welfyDip into it for…

…a wholly original take on the “undiscovered hero” plotline for the upper-middle grade, lower-YA audience.  This reminded me of nothing so much as Adam Rex’s The True Meaning of Smek Day, not only because of the sci-fi themes, but also because both books feature a fun balance of humour and action with a healthy side order of silliness.  Books like this work, in my opinion, because although they contain situations and/or characters that defy logic and disbelief suspension, the characters within the story take the story seriously, and because of this it’s much easier to get sucked in to the plot.

Laster has also managed to create a pretty complex protagonist in Welfy.  He’s a homeless kid with an uncertain family history and a more recent track record in foster care.  He’s also a mature and humble sort of guy, prepared to work to get ahead.  I appreciated also the poignant moments amongst the alien chaos.  The author has really done a good job here providing insight into why life on the street might be preferable for some young people than staying in the foster care system.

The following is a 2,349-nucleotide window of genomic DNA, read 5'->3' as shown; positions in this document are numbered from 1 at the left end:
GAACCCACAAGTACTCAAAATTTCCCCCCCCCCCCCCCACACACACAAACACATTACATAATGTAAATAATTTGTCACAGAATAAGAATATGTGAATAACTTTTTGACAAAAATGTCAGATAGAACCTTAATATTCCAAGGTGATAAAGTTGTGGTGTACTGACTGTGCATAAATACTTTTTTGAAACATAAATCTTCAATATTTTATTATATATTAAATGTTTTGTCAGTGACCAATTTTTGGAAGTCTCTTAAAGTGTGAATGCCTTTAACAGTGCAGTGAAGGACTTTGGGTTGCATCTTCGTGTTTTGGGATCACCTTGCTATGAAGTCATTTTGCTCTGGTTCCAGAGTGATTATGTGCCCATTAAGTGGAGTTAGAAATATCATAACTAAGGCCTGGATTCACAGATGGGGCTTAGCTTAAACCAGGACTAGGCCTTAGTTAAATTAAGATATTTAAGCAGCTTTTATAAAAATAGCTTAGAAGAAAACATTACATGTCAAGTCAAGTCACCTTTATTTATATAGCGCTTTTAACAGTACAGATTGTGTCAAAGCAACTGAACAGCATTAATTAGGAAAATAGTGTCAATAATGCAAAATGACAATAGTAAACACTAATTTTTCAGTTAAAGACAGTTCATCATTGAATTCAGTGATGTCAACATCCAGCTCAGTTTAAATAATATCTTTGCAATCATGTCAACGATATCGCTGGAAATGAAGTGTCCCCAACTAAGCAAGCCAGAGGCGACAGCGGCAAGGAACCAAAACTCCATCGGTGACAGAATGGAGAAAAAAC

Don’t dip if…

…you expect your sci-fi to be heavy or serious, or you find characters with unpronounceable names irritating.  There is a fair bit of “Brundeedle language” spoken in certain sections here and I can imagine that some people might find it a bit annoying to read bits of…well, unreadable text.  You’ve been warned.

Overall Dip Factor